CAIR-Ohio’s ‘Muslim Day at the Capitol’ Focuses on Gun Control and ‘Police Bias’

The Council on American-Islamic Relations has a nationwide strategy of holding “Muslim Days” at state Capitols, and it was Ohio’s turn on Sept. 25 in Columbus.

Dozens of Ohio Muslims came to Columbus “with a plan, and a message,” according to NBC-4’s report, which is presented below.

The message was the same as it was last year at the first “Muslim Day at the Capitol.”

In fact, CAIR’s “Muslim Day” events are all choreographed in very much the same way, regardless of the city or state in which they are held. They provide lobbyist training for Muslims geared at turning them into Democrat activists who will fight for Democrat pet issues.

Topping the list are advocating for gun control,  against “police bias,” and in favor of raising the minimum wages.

CAIR’s overall focus at these events is to raise voices of complaint about so-called “Islamophobia,” not only among police officers but across the American cultural landscape.

Schools, job sites, police, are all expected to treat Muslims a certain way, and if they don’t live up to expectations they are labeled Islamophobic. This is a concept that is foreign to most Americans, who don’t go around asking for special considerations regarding their faith, or stand ready to accuse a fellow American who doesn’t afford those considerations as being “anti-Christian” or “Christophobic.”

While the facts don’t bear it out, CAIR claimed at this week’s Muslim Day that Americans treat Muslims as a “marginalized” group.

When President Trump proposed a temporary, 90-day travel ban from a several terrorist-harboring Muslim-majority countries so he could tighten up the vetting process, some CAIR officials, including Executive Director Nihad Awad compared that to the Japanese internment camps during World War II. An overreach? You be the judge.

CAIR makes a living encouraging American Muslims to think of themselves as victims of American oppression, and this same mentality was on display again at the 2018 version of “Muslim Day at the Capitol” in Columbus.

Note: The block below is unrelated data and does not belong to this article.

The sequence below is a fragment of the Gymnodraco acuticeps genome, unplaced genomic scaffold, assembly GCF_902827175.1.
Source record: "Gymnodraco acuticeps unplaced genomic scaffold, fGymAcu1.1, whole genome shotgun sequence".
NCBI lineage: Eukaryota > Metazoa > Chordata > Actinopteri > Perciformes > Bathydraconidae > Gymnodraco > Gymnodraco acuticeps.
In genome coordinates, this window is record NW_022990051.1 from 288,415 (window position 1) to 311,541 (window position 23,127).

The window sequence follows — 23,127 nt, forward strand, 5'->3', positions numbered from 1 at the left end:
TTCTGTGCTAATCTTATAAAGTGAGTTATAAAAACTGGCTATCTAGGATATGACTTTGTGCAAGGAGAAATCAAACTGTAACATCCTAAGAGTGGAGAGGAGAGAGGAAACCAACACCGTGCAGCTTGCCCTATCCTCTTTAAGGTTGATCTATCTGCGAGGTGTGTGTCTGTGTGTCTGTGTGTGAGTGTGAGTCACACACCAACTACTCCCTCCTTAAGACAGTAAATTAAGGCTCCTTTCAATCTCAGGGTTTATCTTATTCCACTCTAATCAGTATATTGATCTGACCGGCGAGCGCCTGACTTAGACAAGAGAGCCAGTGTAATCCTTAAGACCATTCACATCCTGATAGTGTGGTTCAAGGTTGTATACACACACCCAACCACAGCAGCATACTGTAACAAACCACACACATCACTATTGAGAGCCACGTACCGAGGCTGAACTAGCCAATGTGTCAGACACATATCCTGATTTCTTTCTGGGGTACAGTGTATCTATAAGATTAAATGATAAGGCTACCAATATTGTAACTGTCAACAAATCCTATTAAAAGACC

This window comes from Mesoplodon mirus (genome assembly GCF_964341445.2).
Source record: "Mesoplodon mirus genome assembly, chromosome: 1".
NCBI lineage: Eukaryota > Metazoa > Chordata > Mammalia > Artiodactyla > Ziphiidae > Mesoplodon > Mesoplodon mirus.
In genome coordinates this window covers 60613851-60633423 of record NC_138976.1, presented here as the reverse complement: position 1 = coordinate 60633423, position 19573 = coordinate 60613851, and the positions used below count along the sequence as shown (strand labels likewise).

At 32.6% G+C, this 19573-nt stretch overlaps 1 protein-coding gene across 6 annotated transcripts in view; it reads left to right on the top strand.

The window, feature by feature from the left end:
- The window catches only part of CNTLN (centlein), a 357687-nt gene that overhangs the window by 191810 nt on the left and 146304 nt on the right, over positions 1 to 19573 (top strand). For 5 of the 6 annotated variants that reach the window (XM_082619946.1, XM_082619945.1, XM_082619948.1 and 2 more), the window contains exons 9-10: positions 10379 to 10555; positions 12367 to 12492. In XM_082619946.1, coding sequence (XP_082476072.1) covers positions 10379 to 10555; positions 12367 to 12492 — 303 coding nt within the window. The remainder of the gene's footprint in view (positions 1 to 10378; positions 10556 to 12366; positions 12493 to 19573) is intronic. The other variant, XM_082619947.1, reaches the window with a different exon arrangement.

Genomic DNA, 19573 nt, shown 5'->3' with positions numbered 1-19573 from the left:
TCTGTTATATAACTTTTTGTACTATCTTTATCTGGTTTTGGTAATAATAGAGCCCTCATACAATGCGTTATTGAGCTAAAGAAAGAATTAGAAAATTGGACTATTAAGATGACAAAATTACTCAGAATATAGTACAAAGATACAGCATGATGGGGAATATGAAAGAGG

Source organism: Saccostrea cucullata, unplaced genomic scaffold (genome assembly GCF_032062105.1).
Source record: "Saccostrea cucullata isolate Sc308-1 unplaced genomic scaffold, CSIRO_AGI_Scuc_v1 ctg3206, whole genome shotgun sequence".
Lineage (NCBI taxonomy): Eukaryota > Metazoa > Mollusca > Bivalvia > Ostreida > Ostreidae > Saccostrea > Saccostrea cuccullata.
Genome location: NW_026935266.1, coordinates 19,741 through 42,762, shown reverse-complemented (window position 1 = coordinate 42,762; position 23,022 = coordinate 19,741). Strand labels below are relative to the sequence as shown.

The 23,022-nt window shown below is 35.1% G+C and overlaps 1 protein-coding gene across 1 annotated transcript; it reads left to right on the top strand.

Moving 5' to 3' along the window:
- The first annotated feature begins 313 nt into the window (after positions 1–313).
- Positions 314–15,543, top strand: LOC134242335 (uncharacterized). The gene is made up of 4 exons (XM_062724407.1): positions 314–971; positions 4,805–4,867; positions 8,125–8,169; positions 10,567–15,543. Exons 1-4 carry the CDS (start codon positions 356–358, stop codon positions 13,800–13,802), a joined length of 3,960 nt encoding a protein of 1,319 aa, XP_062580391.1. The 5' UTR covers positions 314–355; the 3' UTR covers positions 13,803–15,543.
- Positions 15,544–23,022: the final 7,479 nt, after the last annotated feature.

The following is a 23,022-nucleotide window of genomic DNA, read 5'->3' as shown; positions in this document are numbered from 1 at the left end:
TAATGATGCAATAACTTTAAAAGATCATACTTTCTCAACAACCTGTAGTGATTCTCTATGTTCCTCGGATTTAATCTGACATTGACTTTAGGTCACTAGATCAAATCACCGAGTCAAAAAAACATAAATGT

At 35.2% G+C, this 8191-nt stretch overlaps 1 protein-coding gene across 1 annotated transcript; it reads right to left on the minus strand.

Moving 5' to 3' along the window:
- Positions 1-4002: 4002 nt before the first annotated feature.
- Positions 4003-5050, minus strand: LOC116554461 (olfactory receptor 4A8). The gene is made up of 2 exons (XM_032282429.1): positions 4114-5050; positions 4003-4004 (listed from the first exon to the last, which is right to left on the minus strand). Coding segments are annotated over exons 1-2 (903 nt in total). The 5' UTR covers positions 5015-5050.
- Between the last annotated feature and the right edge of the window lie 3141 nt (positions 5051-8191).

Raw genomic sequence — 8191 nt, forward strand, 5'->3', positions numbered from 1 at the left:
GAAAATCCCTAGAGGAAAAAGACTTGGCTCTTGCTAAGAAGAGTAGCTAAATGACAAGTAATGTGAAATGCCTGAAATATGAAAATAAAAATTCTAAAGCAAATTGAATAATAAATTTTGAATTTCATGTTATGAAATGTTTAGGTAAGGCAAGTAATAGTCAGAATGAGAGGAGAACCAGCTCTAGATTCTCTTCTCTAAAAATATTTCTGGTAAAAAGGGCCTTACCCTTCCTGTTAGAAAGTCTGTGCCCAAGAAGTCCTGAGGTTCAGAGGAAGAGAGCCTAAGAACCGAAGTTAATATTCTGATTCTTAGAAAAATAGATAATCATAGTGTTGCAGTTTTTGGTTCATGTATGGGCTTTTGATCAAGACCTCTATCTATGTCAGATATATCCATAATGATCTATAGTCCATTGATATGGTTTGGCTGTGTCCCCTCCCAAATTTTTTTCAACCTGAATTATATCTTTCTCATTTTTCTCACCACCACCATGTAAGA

The claim is that police in Ohio do not treat Muslims fairly.  But is it fair to make such an allegation against Ohio police without providing evidence of a pattern of abuse or mistreatment of Muslims?

“We feel like these are issues that are plaguing our society and so we need to stand up and do something about them,” Usjid Hameed, the public affairs coordinator for CAIR Ohio, told NBC-4 in Columbus. “If you want to bring about change you need to stand up and do something about it.”

There is no evidence of the “police bias” spoken of by CAIR but there is evidence that police bend over backwards to give Muslims every benefit of the doubt, perhaps more so than non-Muslims. Why? Because they know that if they offend a Muslim, on purpose or accidentally, a lawsuit from CAIR will be knocking on their door.  Whether it is true or not, the suit will claim “religious discrimination.”

Muslims get special preferences for religious dress on the job, and even as defendants in criminal cases. They get special food considerations in jails across America, including Ohio, and when they request time off for daily prayer they are accommodated.

The list of jails, schools and places of employment that have been sued for having policies offensive to Muslims is long and getting longer.

That doesn’t mean there is no discrimination. Surely there is. But Christians, Jews and others also get mocked, derided, and disrespected for their faith in a country that is becoming increasingly atheist and agnostic. Recent Pew Research studies of the American public confirm this trend. Fewer people attend religious service on a regular basis than at any time in American history.

The other factor in play here is that CAIR has a credibility problem, given the past history of its leaders spouting blatant Jew hatred, over-the-top anti-American rhetoric, and defending known terrorists.

CAIR was named as an unindicted co-conspirator in the 2007 Holy Land Foundation trial in Richardson, Texas, in which it was described as basically the U.S. branch of Hamas.

If Muslims truly feel as though they are not a part of American society and wish to better their relationships with non-Muslims, finding a more credible spokesman would go a long way toward accomplishing that goal.

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Anthony Accardi is a writer and reporter for The Ohio Star. Photo “Muslim Day in Columbus” by









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